This has become a great option and should look at now more than ever. When you trade in your car, your vehicle may have equity (you owe less than the value). This can be applied to purchasing or leasing a new or used vehicle. This can be an excellent way to get out of your current lease and into a new car without having to come up with a sizeable down payment.  

Option 5 – Extend your lease

 is a good option if you still need time to decide what to replace it with. As with any lease, the opportunities to extend differ with every manufacturer.  When you extend your lease, you’ll get to keep the exact vehicle and, most of the time, the same payment for an extended time. The number of months can vary greatly depending on what bank your lease is through. Some will allow a month-to-month extension for a certain amount of time—others, you might have to commit to a new term, usually three or six months. A year is usually the most that you will find as the most extended extension they will allow, but I have had customers in certain situations go up to two years. Most leases are three years. Usually, that is the sweet spot for the best payment, but it is the same as the warranty period. So if you extend for longer than the factory warranty, know that you ARE responsible for any problem or issues that might occur during that time. 

No matter which option you choose, it’s essential to research and understand the terms and conditions of your lease agreement. Here are a few other things to keep in mind:

  • Mileage allowance. Your lease agreement will specify a maximum mileage allowance for the lease term. If you exceed the allowable amount, you’ll be charged for each additional mile.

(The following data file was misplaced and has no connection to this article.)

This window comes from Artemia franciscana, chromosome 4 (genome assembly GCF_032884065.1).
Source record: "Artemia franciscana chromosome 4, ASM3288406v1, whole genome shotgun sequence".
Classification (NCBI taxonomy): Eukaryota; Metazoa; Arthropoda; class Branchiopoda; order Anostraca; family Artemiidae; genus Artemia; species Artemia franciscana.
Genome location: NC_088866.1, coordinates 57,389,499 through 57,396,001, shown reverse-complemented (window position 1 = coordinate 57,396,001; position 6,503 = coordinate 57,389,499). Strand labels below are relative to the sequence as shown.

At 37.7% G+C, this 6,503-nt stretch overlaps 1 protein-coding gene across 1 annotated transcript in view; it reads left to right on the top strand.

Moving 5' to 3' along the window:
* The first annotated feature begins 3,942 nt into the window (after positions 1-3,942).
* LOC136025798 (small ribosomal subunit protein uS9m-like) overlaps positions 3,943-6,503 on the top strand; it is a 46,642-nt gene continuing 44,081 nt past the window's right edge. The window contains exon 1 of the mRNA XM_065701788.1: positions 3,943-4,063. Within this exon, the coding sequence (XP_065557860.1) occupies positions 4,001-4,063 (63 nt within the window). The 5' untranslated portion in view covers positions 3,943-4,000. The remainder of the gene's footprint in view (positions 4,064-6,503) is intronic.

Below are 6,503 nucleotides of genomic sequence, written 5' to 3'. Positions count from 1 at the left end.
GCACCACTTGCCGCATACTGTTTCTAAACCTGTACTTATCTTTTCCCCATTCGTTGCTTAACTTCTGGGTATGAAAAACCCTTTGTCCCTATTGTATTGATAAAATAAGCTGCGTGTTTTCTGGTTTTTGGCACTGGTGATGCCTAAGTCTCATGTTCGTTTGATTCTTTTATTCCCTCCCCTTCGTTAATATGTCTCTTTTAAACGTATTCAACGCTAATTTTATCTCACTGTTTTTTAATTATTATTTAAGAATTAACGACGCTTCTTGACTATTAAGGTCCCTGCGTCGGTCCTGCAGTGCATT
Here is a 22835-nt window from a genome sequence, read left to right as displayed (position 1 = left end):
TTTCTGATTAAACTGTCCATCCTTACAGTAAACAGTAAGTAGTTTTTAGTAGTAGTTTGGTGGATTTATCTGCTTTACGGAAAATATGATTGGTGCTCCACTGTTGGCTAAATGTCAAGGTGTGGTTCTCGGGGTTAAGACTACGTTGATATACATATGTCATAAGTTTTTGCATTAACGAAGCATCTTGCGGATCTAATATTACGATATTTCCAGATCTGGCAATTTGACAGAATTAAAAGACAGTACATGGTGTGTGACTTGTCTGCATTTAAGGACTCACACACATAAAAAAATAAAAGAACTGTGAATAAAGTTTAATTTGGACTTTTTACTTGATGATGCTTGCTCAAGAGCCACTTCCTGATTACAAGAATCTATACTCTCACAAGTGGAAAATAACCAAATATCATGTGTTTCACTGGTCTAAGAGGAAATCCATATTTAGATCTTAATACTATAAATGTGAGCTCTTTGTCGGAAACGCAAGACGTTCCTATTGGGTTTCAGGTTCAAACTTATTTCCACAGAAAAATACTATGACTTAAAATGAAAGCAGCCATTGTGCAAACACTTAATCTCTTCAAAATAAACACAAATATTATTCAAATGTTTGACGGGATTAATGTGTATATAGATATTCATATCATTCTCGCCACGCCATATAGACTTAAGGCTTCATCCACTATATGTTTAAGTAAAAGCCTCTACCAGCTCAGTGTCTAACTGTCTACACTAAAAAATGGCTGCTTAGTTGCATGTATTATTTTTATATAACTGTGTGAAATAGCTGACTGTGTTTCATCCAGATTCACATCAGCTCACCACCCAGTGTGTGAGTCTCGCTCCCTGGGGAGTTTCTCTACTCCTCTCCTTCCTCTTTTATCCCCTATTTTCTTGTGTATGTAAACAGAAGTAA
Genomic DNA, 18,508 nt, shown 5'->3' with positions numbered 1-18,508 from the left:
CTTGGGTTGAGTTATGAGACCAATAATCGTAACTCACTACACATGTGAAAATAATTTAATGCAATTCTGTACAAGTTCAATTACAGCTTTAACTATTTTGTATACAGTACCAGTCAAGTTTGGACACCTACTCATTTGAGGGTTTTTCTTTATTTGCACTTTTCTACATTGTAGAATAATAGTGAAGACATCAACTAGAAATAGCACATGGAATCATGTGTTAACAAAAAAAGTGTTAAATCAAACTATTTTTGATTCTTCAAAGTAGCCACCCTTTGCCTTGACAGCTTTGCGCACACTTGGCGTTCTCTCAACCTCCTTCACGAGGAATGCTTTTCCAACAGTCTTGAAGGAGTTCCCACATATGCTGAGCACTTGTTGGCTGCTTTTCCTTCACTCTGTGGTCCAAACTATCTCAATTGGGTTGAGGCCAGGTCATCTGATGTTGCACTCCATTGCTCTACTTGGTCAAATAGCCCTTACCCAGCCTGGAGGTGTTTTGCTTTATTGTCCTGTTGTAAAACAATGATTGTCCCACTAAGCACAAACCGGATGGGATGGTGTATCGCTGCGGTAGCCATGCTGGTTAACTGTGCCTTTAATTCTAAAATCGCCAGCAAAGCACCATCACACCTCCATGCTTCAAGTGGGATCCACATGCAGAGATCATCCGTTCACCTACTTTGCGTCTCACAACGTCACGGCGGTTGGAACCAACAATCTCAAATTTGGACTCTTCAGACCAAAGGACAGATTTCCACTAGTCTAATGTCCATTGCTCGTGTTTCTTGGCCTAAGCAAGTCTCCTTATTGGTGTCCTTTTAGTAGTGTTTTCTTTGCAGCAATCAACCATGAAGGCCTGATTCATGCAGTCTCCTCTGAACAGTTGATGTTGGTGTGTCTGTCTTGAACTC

• Wear and tear. Your lease agreement will also specify what constitutes excessive wear and tear. For example, you may be charged for repairs if the car is returned with excessive wear and tear.
  • Residual value. The residual value is the car’s estimated value at the lease’s end. 
  • If you need help determining which option is right for you, talk to the dealer or leasing company to be sure of your options. They can help you understand your options and make the best decision for your needs.

Here are some additional tips for making the most of your end-of-lease options:

  • Start planning early. Be sure to decide what to do with your leased car before the last minute. Give yourself plenty of time to research your options and make a decision that’s right for you.
  • If you’re considering buying the car, and will be financing, be sure to get multiple quotes from different finance sources. Depending on the brand, you don’t have to go through a dealership to handle the buyout process.  This will help you get the best possible interest rate for your loan.
  • Don’t buy out the lease until it’s up. If you have made the decision, it might even cost you more money in some cases. 

Following these tips, you can maximize your end-of-lease options, get into the right car faster, and save money.